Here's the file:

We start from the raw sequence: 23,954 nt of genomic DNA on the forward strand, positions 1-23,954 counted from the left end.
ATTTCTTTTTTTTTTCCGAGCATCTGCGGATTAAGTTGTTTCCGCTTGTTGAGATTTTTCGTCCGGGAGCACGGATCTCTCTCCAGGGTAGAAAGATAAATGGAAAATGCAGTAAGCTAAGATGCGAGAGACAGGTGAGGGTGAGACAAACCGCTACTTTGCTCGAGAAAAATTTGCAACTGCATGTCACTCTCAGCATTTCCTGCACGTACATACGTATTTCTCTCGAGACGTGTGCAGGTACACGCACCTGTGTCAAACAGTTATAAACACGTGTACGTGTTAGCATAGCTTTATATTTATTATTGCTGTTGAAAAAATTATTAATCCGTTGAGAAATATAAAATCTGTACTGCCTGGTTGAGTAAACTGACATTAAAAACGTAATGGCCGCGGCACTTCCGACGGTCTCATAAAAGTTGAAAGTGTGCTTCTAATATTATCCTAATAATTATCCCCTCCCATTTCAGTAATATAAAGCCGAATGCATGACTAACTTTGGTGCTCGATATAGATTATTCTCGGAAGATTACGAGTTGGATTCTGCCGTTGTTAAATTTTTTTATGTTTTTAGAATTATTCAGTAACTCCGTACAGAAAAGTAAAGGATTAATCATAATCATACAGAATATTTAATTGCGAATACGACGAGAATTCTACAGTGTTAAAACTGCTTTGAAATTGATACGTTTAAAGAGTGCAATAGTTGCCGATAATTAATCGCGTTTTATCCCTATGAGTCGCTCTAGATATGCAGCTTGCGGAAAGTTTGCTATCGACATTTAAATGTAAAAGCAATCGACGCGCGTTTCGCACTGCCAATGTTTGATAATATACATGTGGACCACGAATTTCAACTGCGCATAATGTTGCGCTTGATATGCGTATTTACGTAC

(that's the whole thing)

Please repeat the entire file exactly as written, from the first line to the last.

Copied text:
We start from the raw sequence: 23,954 nt of genomic DNA on the forward strand, positions 1-23,954 counted from the left end.
ATTTCTTTTTTTTTTCCGAGCATCTGCGGATTAAGTTGTTTCCGCTTGTTGAGATTTTTCGTCCGGGAGCACGGATCTCTCTCCAGGGTAGAAAGATAAATGGAAAATGCAGTAAGCTAAGATGCGAGAGACAGGTGAGGGTGAGACAAACCGCTACTTTGCTCGAGAAAAATTTGCAACTGCATGTCACTCTCAGCATTTCCTGCACGTACATACGTATTTCTCTCGAGACGTGTGCAGGTACACGCACCTGTGTCAAACAGTTATAAACACGTGTACGTGTTAGCATAGCTTTATATTTATTATTGCTGTTGAAAAAATTATTAATCCGTTGAGAAATATAAAATCTGTACTGCCTGGTTGAGTAAACTGACATTAAAAACGTAATGGCCGCGGCACTTCCGACGGTCTCATAAAAGTTGAAAGTGTGCTTCTAATATTATCCTAATAATTATCCCCTCCCATTTCAGTAATATAAAGCCGAATGCATGACTAACTTTGGTGCTCGATATAGATTATTCTCGGAAGATTACGAGTTGGATTCTGCCGTTGTTAAATTTTTTTATGTTTTTAGAATTATTCAGTAACTCCGTACAGAAAAGTAAAGGATTAATCATAATCATACAGAATATTTAATTGCGAATACGACGAGAATTCTACAGTGTTAAAACTGCTTTGAAATTGATACGTTTAAAGAGTGCAATAGTTGCCGATAATTAATCGCGTTTTATCCCTATGAGTCGCTCTAGATATGCAGCTTGCGGAAAGTTTGCTATCGACATTTAAATGTAAAAGCAATCGACGCGCGTTTCGCACTGCCAATGTTTGATAATATACATGTGGACCACGAATTTCAACTGCGCATAATGTTGCGCTTGATATGCGTATTTACGTAC